Market Basket makes strides toward full recovery
HUDSON – Enthusiasm is good, but lobster is even better.
“It’s the first time they’ve been back in a while,” said Dan Desfosses, manager of the Hudson Market Basket, as he saw deliveries of lobster arrive at the store Friday. Along with clams and crayfish, the lobster filled a seafood section that had sat empty for six weeks during the employee-led boycott caused by the Demoulas family battles. ... Subscribe or log in to read more
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HUDSON – Enthusiasm is good, but lobster is even better.
“It’s the first time they’ve been back in a while,” said Dan Desfosses, manager of the Hudson Market Basket, as he saw deliveries of lobster arrive at the store Friday. Along with clams and crayfish, the lobster filled a seafood section that had sat empty for six weeks during the employee-led boycott caused by the Demoulas family battles.
“They’ll be ready for the holiday.”
The refilling began Thursday at the Lowell Street store, even as news of the settlement was still circulating. Customers leaned into open display windows as employees arranged fresh fish filets and crab legs on ice. “This came in from Boston’s Globe Fish, one of our usual fish suppliers,” said Jim Close, a 28-year employee of the chain.
The work was part of frantic efforts happening at the 71 Market Baskets throughout New England as they recovered from the boycott since Artie T. Demoulas purchased majority shares of the company Wednesday night.
After the former CEO was ousted six weeks ago, employees across the company’s stores hit the streets to protest, and most customers boycotted in solidarity. Sales dropped dramatically, and some vendors ceased deliveries, causing shelves to remain empty and hours for part-time workers, the large majority of all Market Basket staff, to be cut to zero.
That all changed Thursday morning when the Hudson Market Basket came alive with customer and employee celebration. Instead of picketing along Route 3A, employees gathered at each of the two store entrances to thank and applaud returning customers.
Just inside the building, customers and employees mingled, caught up, hugged and congratulated each other.
“It’s great when the good guys win,” said longtime Market Basket customer Karen Tuthill. Tuthill lives in Amherst but came into the Hudson location Thursday since she works nearby. “It’s the only two stores I go to. I’ve been shopping here for 30 years.”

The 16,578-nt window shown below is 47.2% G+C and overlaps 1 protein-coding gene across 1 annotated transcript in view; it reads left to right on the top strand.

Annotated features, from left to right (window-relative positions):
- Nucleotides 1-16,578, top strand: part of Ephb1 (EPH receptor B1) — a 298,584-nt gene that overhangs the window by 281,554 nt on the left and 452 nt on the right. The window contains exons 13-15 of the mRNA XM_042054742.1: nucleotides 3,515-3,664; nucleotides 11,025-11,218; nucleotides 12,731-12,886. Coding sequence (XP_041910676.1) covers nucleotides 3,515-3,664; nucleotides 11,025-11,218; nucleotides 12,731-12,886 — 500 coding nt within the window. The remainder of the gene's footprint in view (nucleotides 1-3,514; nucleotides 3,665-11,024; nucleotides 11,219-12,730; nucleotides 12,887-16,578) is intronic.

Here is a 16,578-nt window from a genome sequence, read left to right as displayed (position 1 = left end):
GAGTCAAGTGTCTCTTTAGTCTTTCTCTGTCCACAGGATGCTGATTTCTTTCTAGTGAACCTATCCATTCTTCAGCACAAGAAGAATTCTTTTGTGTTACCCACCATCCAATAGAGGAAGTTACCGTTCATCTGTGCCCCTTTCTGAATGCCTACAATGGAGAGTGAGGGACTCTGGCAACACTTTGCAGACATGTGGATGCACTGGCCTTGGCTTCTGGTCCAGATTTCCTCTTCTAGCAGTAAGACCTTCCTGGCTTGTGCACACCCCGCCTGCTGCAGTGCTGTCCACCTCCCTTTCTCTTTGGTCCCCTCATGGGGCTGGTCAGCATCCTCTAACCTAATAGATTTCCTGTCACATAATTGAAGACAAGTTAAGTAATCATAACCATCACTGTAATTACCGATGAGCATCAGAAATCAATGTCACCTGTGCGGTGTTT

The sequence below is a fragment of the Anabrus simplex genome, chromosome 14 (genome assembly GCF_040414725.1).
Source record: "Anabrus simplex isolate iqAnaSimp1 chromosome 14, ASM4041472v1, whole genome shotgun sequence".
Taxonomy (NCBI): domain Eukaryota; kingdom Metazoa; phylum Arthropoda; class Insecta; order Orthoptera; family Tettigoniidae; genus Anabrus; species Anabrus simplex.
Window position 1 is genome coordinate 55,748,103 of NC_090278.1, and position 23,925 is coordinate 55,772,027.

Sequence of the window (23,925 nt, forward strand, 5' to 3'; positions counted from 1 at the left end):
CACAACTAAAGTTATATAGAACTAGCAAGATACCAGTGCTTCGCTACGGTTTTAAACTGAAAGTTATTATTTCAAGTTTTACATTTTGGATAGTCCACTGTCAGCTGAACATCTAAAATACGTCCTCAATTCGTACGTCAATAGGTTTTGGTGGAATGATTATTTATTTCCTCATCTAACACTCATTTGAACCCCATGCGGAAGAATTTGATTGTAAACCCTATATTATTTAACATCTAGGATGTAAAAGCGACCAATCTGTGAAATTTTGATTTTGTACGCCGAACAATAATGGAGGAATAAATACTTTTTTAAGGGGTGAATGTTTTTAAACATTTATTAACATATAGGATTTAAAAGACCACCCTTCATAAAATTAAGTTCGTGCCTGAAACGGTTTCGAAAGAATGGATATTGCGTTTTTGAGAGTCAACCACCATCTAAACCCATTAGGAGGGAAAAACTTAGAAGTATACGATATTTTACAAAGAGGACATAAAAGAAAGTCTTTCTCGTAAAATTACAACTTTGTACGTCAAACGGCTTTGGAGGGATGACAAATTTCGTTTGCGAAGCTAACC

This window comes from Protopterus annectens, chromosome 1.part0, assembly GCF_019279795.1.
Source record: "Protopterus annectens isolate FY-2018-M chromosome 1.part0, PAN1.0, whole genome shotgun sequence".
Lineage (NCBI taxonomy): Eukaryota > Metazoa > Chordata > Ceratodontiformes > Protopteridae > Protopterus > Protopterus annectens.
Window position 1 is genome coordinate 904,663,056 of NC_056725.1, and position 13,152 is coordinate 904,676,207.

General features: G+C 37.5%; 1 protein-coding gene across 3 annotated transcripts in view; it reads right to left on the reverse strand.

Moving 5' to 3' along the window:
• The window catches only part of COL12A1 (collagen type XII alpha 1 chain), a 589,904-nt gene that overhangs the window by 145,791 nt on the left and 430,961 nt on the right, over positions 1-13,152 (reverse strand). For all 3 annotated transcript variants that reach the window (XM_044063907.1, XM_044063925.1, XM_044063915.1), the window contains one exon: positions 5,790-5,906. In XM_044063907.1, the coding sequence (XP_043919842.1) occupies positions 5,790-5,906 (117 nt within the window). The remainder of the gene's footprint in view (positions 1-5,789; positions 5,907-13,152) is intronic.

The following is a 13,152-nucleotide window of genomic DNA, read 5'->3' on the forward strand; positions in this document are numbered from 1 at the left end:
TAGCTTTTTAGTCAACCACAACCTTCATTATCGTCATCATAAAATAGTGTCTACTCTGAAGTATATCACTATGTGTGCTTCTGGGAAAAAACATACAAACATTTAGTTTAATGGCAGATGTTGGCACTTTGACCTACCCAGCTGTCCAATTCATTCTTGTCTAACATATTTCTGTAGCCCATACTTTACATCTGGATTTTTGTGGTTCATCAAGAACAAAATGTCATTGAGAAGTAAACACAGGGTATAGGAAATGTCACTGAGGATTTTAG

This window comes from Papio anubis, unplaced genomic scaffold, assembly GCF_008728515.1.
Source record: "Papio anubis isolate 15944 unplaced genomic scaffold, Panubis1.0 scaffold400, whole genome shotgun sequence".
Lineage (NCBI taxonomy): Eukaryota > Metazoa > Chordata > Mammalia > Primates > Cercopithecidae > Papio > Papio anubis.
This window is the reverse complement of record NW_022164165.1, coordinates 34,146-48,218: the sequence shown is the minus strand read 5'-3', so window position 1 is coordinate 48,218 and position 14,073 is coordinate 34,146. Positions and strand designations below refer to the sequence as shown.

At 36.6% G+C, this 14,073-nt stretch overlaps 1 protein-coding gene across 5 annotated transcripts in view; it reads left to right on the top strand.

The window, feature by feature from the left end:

Tuthill had been tracking the Market Basket ordeal through updates on her cellphone when she heard news of Artie T.’s deal going through Wednesday night.
“It’s exciting – I’ve never hugged to many people in my life. It was the most fun at work I’ve ever had,” said Desfosses, Hudson store manager and 34-year employee.
Tuthill embraced Desfosses when she came in to shop Thursday and congratulated him on the good news. “I am going to cry, because I love you guys,” she said.
Desfosses also heard about Artie T.’s success Wednesday on the news. “I didn’t want to believe it until we heard from our people. Then we saw the message on the ‘Save Market Basket’ website (on Facebook) and received texts telling us we can go back to work,” he said.
Now the employees had Artie T. and their customers back, they needed to replenish their stock. Thursday had a noticeably bare-bones selection of perishable goods, but by midday Friday, each department had something to offer. A round of produce arrived Thursday afternoon, and another Friday.
The Friday afternoon delivery completely changed the scenery in the produce aisle. Shortly after the second delivery, half a dozen employees dragged carts of produce cases on the floor to throw product. “We just got a decent amount delivered – not everything. Saturday and Sunday have huge loads coming in. By Monday, we should be nice and loaded up,” said Cam Scully, of the produce department.
He said the real crowds will come in over the weekend. “It’s going to get a lot more busy. Saturday and Sunday’s going to be bananas,” he said.
Scully said he got the call to return to work right after the news of Artie T.’s agreement. He had recently landed a full-time job at Atrium in Hudson since he lost his hours at Market Basket. “I wasn’t collecting unemployment, but I was looking for work,” he said. Scully plans to remain at Market Basket as a part-timer, working weekends and mornings. “I do want to stay here – it’s a good job,” he said.
Like produce, the poultry, seafood, meat and dry goods were on the road to recovery between Thursday and Friday. A rack of poultry was rolled out on the floor to be worked, and lobsters, clams and crayfish were available again. As an added bonus, the store offered to steam the shellfish at no extra charge.
The beer section was well-stocked, and Coke and Pepsi already made the rounds to the Hudson branch Friday morning. Friday afternoon, employees worked a stack of dry goods directly in the cereal aisle. Bread and pastry racks arrived after close Thursday, and employees had everything on the shelves the following morning.
According to Scully, it’s all hands on deck for available employees.
“Right now, everyone’s in that we could call in,” he said.
Several employees estimated that the store would look good as new by the beginning of next week. Over the course of the six-week Demoulas feud, Desfosses said their location only lost about a half a dozen employees out of the store’s staff of 410.
Desfosses said Artie T.’s agreement is done in principle, but it will take several months to be completely finalized. He said he’s not worried.
“It’s a done deal. Now, we’re going to get the company back to the way it was and make it bigger and better than ever.”
Tina Forbes can be reached at 594-6402 or firstname.lastname@example.org. Also, follow Forbes on Twitter (@Telegraph_TinaF).